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In our increasingly complex world, Jesus’s words in Matthew 25 hold deepened meaning as we contemplate what it truly means to feed the hungry, refresh the thirsty, and shelter those fleeing oppression in all its forms.

In this regard, recent weeks have seen the diocesan community engaged in heightened advocacy for individuals and families in need through the work of IRIS (Interfaith Refugee and Immigration Services), the Program Group on Global Partnership, and the Sanctuary Task Force, together with the ministries of Seeds of Hope and similar service programs such as St. Michael’s Outreach Center in Riverside. Reports of some of these excellent efforts appear throughout this edition of The Episcopal News.

Reflecting on the stories in this issue of the magazine, I am reminded of the tradition of humanitarian service that has distinguished the Episcopal Church in Southern California since its inception. Bishop Kip’s years saw the beginnings of Good Samaritan Hospital. Bishop Johnson launched programs caring for the elderly, indigent and families through the Neighborhood Settlement and its affiliates, which continue today as the Neighborhood Youth Association. Bishop Stevens assisted in welcoming and protecting early immigrants through the dark days of World War II and internment of Japanese Americans.

Similarly, Bishop Bloy responded to the region’s unprecedented population growth and civil rights issues, including emergency care following the 1965 Watts Revolt. Bishop Rusack joined in welcoming waves of Southeast Asian refugees, overseeing the creation of Orange County’s St. Anselm’s Center. Bishop Borsch acted boldly and faithfully in response to the various immigration concerns, economic disparities, civil unrest and uprisings that occurred his tenure. And my own 17 years, first as bishop coadjutor and then as diocesan, have seen the added layers of global terrorism, of many hard-won strides made for marriage equality and greater inclusion of LGBT sisters and brothers, and our ongoing efforts to be Jesus’s own “hands in healing,” the theme I chose for my episcopate.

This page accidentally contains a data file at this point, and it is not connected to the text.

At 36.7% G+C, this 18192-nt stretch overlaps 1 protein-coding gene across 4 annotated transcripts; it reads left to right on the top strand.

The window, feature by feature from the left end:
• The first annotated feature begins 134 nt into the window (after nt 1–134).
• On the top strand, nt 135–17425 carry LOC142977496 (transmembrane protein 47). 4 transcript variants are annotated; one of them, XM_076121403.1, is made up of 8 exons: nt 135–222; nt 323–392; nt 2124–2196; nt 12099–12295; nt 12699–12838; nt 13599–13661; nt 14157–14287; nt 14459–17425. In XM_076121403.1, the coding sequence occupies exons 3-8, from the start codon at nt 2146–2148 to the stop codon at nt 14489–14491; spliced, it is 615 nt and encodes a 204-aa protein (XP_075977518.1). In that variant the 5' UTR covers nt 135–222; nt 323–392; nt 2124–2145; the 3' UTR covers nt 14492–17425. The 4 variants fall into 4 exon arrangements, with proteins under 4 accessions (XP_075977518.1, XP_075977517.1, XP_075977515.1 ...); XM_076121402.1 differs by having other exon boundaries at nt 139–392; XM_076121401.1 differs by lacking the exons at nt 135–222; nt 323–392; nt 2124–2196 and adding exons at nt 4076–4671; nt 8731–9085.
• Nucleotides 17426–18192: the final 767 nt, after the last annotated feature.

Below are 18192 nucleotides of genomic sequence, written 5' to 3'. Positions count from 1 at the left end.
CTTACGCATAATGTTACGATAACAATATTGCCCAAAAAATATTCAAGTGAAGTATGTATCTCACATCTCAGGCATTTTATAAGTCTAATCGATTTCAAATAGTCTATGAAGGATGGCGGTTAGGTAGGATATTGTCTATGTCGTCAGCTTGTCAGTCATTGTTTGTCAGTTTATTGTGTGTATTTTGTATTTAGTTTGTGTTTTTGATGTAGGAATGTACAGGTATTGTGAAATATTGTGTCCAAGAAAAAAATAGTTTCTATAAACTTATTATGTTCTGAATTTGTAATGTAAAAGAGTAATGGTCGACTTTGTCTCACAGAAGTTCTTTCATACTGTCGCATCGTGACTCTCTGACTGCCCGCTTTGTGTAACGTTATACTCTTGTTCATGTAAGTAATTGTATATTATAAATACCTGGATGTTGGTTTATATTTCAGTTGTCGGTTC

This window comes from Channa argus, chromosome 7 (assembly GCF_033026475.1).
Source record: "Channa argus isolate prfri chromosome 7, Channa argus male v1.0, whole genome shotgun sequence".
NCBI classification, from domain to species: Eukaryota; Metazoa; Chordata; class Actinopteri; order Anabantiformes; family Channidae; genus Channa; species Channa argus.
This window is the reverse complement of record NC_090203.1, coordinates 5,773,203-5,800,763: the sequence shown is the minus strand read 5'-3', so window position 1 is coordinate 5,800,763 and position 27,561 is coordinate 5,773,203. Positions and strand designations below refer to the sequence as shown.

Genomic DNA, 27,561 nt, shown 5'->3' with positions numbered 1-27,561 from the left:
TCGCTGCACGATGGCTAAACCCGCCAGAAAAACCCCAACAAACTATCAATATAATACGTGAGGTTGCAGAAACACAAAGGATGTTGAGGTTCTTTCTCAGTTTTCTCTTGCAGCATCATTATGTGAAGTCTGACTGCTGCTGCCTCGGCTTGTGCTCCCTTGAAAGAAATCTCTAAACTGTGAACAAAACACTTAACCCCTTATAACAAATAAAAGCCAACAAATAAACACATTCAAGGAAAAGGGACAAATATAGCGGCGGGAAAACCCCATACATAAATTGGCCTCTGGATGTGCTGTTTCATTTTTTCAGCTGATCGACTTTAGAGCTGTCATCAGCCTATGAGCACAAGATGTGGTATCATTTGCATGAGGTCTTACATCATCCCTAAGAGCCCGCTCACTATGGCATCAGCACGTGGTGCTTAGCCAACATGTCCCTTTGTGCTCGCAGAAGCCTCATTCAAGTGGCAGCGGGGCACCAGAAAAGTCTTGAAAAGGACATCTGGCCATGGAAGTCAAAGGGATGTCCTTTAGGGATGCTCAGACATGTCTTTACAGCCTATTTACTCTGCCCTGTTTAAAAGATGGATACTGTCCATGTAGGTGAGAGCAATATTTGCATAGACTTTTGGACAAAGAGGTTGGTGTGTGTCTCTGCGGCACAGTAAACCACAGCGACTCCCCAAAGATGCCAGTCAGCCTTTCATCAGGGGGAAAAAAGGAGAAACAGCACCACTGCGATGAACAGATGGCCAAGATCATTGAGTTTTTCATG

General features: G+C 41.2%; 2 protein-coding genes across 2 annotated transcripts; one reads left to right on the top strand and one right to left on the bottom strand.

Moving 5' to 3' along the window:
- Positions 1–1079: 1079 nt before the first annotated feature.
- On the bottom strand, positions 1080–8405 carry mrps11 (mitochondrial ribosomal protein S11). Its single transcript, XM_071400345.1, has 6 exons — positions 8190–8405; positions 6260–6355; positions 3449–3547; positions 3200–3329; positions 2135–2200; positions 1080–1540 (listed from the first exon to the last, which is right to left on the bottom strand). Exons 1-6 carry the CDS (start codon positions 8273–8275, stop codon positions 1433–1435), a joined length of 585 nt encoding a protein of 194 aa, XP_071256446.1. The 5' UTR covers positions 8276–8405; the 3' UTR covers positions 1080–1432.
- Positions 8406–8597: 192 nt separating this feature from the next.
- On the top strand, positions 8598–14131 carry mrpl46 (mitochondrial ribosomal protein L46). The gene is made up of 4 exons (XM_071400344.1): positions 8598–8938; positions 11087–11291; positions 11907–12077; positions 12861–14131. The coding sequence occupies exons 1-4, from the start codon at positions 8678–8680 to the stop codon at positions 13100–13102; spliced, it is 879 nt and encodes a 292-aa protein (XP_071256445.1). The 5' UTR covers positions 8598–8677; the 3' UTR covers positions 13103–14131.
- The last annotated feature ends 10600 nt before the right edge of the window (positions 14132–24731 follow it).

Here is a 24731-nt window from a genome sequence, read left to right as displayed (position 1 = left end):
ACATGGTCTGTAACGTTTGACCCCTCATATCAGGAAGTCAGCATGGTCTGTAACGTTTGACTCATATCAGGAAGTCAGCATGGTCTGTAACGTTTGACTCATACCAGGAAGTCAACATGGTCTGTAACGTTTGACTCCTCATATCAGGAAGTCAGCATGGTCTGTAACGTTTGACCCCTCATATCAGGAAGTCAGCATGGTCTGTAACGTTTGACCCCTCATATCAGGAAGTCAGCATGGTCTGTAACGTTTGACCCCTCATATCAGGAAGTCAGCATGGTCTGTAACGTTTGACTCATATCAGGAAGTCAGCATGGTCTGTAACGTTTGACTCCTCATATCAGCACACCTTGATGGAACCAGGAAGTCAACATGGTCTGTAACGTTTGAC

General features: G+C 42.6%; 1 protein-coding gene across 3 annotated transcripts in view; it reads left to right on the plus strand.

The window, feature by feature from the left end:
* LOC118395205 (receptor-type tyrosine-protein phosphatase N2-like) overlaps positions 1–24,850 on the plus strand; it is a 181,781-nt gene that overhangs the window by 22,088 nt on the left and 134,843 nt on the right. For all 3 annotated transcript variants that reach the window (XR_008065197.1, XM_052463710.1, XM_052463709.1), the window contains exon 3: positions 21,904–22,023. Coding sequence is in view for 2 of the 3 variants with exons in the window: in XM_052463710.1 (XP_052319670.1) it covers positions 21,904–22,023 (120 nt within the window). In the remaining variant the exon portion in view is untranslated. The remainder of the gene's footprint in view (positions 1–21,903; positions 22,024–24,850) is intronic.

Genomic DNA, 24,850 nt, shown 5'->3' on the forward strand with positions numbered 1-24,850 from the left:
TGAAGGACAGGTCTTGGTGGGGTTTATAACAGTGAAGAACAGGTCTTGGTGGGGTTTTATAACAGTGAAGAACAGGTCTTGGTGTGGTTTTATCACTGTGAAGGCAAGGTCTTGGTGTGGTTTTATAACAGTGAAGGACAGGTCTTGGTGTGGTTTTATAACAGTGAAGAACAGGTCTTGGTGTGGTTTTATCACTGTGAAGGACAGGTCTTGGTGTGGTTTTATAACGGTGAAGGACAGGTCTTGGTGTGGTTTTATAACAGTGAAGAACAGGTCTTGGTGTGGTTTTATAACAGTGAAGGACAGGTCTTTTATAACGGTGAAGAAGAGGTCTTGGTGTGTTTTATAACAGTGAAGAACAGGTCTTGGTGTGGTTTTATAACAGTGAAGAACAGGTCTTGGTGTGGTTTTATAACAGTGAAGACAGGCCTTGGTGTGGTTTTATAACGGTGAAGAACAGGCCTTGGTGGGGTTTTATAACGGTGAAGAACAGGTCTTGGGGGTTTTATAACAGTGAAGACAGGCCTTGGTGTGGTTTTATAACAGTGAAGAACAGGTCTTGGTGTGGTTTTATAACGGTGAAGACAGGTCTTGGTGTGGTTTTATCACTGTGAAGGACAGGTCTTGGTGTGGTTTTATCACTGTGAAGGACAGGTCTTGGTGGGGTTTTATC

At this time in the life of this diocese, Bishop Suffragan Diane Jardine Bruce and I rejoice in the arrival of Bishop Coadjutor-elect John Harvey Taylor, to begin — with his wonderful spouse, Kathy Hannigan O’Connor — his episcopate, in which he will in the months ahead succeed me as seventh bishop diocesan. Bishop-elect Taylor has chosen for his episcopate the theme “Feeding Hungry Hearts,” and we look forward to seeing the ways in which the diocesan community will galvanize around this new focus.
Please join us in prayer and support of our new bishop coadjutor in all his ministry as he seeks to respond to God’s mission of serving those who hunger, thirst and seek shelter in the love of Jesus Christ.